TecHelp Tips | Accepted Trade Standards – Automotive Education and Training

Jan 18, 2010 by

The recent implementation of the new Accepted Trade Standards for Air Conditioning have raised new questions with the requirements, “Any automotive repair dealer that advertises or performs, directly or through a sublet contractor, automotive air conditioning work and uses the words service, inspection, diagnosis, top off, performance check or any expression or term of like meaning in any form of advertising or on a written estimate or invoice shall only do so when all of the following work is done…”  (SEE ATTACHED A/C REGS). 

At the top of the list is the question, if a “COMPLETE INSPECTION” is required can a repair dealer halt an inspection and what can they charge for their time? According to Bruce Wilson at the BAR’s Richmond Office, “A repair dealer may stop an Air Conditioning Inspection at any point when the repair facility finds a problem that prevents them from continuing.  Repair dealer can advertise an inspection service based on the complete list but may stop the inspection if repairs become necessary to perform the “Complete Inspection List.”

You may charge a reasonable amount for the time you have invested up to that point, if the customer declines to have you make the repairs.  “The key to this whole process will be the repair dealer’s communication process with the customer, from start to finish and every step along the way,” Wilson stated. “The repair dealer must inform the customer at the time the estimate is filled out as to the steps necessary to make a complete inspection. It is to everyone’s benefit that all parties understand the process.”

As an example Mr. Wilson stated that one of the first causes to stop an inspection could be finding contaminated or mixed gasses in the A/C system. He recommended gas identification as the first step in any A/C inspection service. “The service dealer must determine if they are properly equipped to handle the particular gasses in the cooling system.

A number of gas mixes have been on the market in recent years. You must identify and properly handle them. If you can not, you should refer the customer to a repair dealer who can properly handle it or back to the dealer who installed the gas into the system.” Then you can proceed with the inspection as listed in the code. An inspection sheet is the best way to make sure a “Complete Inspection” is preformed and each step is documented.

Other items that may cause you to stop an inspection early could be, broken or missing drive belt, low/no refrigerant gas, etc. If the refrigerant gas pressure is to low it will be necessary to bring the system up to a minimum pressure of 50 psi in order to inspect for leaks.  Call the customer and get authorization to install refrigerant before continuing the inspection.  Perform as much of the inspection as you can, to eliminate several estimate revisions with the customer.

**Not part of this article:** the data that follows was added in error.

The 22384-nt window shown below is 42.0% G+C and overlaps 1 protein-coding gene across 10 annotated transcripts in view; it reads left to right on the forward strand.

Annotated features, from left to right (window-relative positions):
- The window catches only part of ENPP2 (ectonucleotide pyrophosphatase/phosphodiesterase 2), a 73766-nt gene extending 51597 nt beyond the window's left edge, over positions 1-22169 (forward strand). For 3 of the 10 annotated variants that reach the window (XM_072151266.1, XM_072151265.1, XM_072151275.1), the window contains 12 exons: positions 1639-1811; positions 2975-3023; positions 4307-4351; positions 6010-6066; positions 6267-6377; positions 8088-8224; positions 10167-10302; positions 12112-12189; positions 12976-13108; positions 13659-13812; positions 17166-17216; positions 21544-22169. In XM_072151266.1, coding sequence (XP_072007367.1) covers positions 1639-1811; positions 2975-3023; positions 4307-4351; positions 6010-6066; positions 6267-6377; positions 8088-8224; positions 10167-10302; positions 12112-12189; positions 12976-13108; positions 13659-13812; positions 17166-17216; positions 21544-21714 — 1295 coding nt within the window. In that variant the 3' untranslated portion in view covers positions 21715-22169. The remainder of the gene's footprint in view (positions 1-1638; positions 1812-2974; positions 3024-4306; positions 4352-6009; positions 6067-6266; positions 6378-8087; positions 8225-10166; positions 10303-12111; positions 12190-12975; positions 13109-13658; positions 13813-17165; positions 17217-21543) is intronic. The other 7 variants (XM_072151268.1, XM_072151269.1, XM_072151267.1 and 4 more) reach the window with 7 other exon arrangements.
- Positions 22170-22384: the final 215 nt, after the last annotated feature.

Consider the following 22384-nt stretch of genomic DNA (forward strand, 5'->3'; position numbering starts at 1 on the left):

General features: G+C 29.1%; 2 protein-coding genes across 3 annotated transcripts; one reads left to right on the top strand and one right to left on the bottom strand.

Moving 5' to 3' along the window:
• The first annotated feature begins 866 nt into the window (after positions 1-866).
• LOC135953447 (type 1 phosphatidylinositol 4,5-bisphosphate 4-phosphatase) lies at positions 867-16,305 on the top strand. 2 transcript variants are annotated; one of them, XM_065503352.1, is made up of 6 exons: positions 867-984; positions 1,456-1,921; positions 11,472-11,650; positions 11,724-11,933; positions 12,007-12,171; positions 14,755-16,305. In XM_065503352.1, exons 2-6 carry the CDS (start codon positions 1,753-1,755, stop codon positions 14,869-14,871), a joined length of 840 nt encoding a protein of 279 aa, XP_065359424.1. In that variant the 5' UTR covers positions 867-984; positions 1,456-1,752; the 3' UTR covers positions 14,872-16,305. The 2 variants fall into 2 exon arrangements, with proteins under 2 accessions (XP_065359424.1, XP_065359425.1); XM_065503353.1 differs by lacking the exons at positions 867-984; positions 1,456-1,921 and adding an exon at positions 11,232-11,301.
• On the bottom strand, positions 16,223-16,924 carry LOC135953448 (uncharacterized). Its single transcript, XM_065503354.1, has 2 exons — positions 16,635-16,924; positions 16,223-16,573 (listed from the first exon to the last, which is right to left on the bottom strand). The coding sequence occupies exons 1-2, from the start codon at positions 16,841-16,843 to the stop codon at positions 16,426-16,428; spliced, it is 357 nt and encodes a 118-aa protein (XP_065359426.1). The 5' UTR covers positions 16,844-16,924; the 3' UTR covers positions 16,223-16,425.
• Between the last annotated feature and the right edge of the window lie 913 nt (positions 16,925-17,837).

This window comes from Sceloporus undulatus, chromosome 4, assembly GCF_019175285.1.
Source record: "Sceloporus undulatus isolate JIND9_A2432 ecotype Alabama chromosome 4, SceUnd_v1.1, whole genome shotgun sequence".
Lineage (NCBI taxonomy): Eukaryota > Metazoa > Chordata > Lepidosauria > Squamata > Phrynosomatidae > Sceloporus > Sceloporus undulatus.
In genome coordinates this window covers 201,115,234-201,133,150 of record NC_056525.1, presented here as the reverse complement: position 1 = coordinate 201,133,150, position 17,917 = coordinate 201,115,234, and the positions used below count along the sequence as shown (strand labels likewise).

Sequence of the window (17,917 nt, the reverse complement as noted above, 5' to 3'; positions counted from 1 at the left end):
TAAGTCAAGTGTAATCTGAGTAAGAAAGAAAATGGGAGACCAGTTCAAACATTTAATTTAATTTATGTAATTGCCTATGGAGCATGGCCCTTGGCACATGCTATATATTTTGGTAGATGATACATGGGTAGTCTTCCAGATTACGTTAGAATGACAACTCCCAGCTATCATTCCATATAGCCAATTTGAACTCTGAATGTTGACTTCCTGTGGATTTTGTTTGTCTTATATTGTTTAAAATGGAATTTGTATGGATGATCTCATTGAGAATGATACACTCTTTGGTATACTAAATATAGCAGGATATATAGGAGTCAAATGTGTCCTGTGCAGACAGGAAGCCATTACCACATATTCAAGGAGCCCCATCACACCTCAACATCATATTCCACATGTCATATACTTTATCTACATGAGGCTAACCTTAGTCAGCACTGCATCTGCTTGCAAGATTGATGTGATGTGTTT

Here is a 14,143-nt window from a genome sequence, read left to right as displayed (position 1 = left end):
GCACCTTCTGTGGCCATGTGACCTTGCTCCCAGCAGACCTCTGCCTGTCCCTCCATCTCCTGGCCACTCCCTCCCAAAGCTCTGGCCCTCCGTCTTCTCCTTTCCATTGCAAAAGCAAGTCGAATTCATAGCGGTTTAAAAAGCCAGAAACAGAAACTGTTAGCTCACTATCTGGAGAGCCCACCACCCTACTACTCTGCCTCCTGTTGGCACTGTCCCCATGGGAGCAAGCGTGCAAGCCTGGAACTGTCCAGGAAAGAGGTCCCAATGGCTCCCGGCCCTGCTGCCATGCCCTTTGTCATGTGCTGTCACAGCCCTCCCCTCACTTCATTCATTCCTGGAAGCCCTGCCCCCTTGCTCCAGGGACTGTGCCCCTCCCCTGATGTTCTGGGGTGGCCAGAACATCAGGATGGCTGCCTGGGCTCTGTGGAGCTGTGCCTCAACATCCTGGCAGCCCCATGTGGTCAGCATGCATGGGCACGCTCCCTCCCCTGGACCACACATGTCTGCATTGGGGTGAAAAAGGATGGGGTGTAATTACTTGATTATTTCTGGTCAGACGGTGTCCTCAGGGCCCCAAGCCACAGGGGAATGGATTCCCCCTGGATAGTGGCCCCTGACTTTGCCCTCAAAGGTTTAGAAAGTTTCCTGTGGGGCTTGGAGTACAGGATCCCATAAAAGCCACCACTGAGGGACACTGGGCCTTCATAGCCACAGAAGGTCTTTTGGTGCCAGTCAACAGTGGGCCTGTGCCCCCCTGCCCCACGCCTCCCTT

When you have to stop the inspection because of a mechanical, electrical, refrigerant, or other problem that prevents you from continuing the complete test, inform the customer of the reason, what it will cost to correct the problem(s), and explain the work that needs to be completed before the inspection can be continue. Be sure to explain to the customer that other mechanical malfunctions may also be found along the way and will have to be handled in a similar manner as/if they are found.  One last word: Document, Document, Document on your work order and invoice. This is especially true if the customer declines repairs necessary to complete the inspection. 

Three years ago the question came up, “What do I do with contaminated air conditioning refrigerant?” At that time, I didn’t know the answer. I looked into it and found no one had a plan or program for this problem. So I came up with one myself. Last week I discussed it with the BAR and they have indicated they may adopt this method. Here is what I did:

I have an old R-12 recovery machine that has been replaced with a newer unit and have dedicated it to recovering problem refrigerant.

I found an approved bag made by Whirlpool (appliance manufacturer) that holds five pounds of refrigerant gas for industrial tech’s working on roofs or service buildings.  Hook the bag up to the system and fill the bag with contaminated refrigerant gas.  Bring the bag to me and I’ll trade you a full one for an empty.

Costs to you:

1 new (5 lb.) bag = $40

1 Service Fee = $40

per bag returned + $10       per       pound of gas.

You pay $40 (new bag) + $40 (service fee) + $10 per pound. I recommend you charge your customers $80 for the service + $10 per pound of contaminated gas. The prices are subject to change, based upon current supplier prices.  Any group could set up their own local service with the same program. You can solve the customer’s problem and help the environment. Call Doug for EPA disposal contact information.

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